Slovenia's forgotten minorities
Slovenia's president has launched a blistering attack on what he calls "elements of intolerance" in his country. He was speaking after parliament approved a referendum, which seeks to overturn a Constitutional Court decision to restore permanent residency status and other rights to minority groups living in Slovenia. It concerns around 20,000 people, mostly Croats, Bosnians and Serbs who were living in Slovenia before it won independence from the former Yugoslavia in 1991. They were originally stripped of their permanent residency because they did not apply for Slovene citizenship by 1992.
In April 2003 the Constitutional Court ordered that the status of citizens of the former Yugoslavia who were erased from the population registry in February 1992, must be reinstated from that date onward. Although the decision refers to the fulfilment of basic human rights the issue caused a rift on the political scene. Miran Potrc, head of the United List of Social democrats wants a quick implementation of the Constitutional Court's decision:
"Our party wants Slovenia to respect the rule of law, we want a Slovenia that follows human rights and the clear and concrete decisions of the Constitutional Court. The Constitutional Court has stated repeatedly - the last time in April --which the erased have been deprived of their rights. We want the decision of the Constitutional Court to be implemented. I believe that a referendum in this case would be extremely useless and harmful. No legal proceedings will be solved, and everything will result in misunderstandings and a lot of interpersonal disputes and political discord. This, of course is not useful. If we want to continue respecting the rule of law in a country where people living together have understanding and care for each other, we have to solve this problem sooner or later. Delaying the problem and trying to find a solution by carrying out a referendum is not useful."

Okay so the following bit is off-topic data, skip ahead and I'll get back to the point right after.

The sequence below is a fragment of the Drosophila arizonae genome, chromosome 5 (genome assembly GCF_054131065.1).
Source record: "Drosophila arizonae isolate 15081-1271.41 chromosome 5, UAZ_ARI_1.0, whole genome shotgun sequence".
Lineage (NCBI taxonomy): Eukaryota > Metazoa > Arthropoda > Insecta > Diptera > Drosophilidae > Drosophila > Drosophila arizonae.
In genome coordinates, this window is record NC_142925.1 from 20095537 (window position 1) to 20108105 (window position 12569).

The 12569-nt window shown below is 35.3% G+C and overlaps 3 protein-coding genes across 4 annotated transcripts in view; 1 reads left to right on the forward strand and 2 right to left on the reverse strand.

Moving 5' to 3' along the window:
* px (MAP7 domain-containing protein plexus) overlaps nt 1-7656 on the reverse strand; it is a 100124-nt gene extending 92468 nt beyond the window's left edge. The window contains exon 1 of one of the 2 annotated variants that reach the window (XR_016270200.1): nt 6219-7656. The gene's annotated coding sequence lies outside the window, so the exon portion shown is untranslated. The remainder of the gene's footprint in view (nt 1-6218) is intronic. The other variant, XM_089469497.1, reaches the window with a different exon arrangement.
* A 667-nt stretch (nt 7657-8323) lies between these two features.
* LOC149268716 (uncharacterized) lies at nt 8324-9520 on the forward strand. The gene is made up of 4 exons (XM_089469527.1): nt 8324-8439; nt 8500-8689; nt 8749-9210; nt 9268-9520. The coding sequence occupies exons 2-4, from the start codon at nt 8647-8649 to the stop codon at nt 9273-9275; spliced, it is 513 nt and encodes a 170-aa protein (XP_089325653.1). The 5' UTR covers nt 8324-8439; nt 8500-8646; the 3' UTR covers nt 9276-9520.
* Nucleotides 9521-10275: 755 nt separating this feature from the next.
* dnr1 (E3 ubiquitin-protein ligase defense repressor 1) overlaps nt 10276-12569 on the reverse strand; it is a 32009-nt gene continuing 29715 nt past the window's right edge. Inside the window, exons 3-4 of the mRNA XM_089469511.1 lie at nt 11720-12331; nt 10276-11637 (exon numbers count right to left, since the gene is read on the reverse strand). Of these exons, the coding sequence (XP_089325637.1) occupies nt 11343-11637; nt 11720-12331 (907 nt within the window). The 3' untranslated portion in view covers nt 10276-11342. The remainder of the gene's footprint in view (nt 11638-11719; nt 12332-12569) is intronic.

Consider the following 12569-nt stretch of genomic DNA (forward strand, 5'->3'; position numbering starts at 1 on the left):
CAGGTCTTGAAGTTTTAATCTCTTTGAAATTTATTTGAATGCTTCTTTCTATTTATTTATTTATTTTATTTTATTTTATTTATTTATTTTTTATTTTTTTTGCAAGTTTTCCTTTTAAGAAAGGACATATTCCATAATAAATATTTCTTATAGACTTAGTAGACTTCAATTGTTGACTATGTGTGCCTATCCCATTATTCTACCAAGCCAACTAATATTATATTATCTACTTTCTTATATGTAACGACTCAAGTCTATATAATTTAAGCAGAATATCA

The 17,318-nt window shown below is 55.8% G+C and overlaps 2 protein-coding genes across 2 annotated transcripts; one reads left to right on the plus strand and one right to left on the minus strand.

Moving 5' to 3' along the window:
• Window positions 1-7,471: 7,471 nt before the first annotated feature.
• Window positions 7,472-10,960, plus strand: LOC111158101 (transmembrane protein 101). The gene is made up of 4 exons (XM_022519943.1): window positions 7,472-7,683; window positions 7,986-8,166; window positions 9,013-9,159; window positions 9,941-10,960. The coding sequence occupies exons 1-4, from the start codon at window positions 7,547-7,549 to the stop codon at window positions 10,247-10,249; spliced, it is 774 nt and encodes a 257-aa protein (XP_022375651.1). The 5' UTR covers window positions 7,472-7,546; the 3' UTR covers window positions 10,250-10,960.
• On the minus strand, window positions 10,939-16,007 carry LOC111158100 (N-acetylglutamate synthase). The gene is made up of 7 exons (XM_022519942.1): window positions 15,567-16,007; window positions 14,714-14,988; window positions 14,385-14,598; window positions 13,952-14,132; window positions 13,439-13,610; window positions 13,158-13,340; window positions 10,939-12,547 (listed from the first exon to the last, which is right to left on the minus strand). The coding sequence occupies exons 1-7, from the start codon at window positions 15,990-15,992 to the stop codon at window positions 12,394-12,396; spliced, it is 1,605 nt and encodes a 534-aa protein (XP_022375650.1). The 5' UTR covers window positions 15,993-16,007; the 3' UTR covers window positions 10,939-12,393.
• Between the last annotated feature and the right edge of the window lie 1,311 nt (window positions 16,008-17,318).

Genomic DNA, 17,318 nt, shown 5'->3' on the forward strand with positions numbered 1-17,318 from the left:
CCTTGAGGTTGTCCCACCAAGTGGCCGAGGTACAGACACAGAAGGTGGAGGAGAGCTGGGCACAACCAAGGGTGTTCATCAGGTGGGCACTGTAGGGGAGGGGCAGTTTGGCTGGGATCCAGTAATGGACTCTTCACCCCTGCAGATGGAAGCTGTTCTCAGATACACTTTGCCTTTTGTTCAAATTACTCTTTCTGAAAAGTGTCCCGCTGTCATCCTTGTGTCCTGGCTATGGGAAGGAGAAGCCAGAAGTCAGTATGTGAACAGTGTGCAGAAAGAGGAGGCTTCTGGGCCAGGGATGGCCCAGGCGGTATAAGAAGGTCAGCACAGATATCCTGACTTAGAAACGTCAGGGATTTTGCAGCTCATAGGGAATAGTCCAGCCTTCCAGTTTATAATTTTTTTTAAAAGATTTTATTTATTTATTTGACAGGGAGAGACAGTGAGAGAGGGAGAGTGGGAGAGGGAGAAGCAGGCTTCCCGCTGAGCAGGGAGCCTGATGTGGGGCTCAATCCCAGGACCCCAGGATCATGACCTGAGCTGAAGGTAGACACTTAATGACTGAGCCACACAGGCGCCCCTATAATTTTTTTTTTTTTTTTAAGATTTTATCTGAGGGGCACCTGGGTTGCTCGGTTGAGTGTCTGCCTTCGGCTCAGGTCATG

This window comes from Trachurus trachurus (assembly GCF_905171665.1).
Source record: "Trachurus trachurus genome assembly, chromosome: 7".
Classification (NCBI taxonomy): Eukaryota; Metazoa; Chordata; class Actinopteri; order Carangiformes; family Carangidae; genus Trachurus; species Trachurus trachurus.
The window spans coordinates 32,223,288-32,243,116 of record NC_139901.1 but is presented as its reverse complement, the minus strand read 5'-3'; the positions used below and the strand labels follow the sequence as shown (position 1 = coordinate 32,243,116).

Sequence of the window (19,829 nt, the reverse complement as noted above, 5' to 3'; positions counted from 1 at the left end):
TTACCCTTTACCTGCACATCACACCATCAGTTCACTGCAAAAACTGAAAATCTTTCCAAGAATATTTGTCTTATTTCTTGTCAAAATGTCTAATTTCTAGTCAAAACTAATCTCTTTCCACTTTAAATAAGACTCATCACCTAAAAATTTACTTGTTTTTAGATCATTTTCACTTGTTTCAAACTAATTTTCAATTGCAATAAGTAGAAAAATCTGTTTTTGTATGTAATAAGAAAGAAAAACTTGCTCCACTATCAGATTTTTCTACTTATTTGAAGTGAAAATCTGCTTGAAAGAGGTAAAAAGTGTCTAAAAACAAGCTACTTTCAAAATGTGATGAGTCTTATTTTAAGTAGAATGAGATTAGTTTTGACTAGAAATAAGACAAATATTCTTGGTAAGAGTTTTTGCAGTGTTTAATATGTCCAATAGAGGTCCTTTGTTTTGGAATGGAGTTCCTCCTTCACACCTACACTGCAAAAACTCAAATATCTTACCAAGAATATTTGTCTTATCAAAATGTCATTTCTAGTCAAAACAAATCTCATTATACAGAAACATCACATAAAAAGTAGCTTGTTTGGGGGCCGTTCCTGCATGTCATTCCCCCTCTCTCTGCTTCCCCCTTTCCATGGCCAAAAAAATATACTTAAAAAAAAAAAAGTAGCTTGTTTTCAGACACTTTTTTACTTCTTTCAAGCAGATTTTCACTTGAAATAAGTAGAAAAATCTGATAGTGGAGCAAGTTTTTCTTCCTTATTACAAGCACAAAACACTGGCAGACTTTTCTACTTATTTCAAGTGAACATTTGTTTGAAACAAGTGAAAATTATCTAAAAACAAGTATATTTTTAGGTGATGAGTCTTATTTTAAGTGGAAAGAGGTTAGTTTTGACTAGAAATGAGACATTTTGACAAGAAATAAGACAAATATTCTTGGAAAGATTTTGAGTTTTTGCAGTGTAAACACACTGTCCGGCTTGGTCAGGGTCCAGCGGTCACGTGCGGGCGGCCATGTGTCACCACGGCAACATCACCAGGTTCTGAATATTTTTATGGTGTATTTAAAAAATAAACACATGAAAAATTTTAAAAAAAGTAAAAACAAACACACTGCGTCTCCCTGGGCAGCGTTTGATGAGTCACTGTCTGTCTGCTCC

Slovenia's opposition parties however claim that the people in question were not erased in the first place and Zmago Jelincic head of the Slovene Nationalist party viewpoint on this topic differs completely from the intensions of the Slovene government.
"They were not erased from any register, but were simply not filed in the citizens register because they did not want to. The Slovene National Party is concerned about the estimated financial consequences of this decision as we are certain that restitution claims of the erased could be as high as 1 billion euros or possibly even up to 4 billions. We are convinced that all expenses will be transferred to the taxpayer's shoulders. With this ruling the constitutional court has annulled the act of independence and activities connected to it and also disgraced all independence fighters and equalled them to those who were acting against Slovenia's independence."
And it looks like there will be a referendum on the erased. But the question is, is it really useful to let voters decide on issues such as the erased or other minorities. And is there a point in carrying out the referendum, if the outcome has no effect on the Constitutional Court's decision.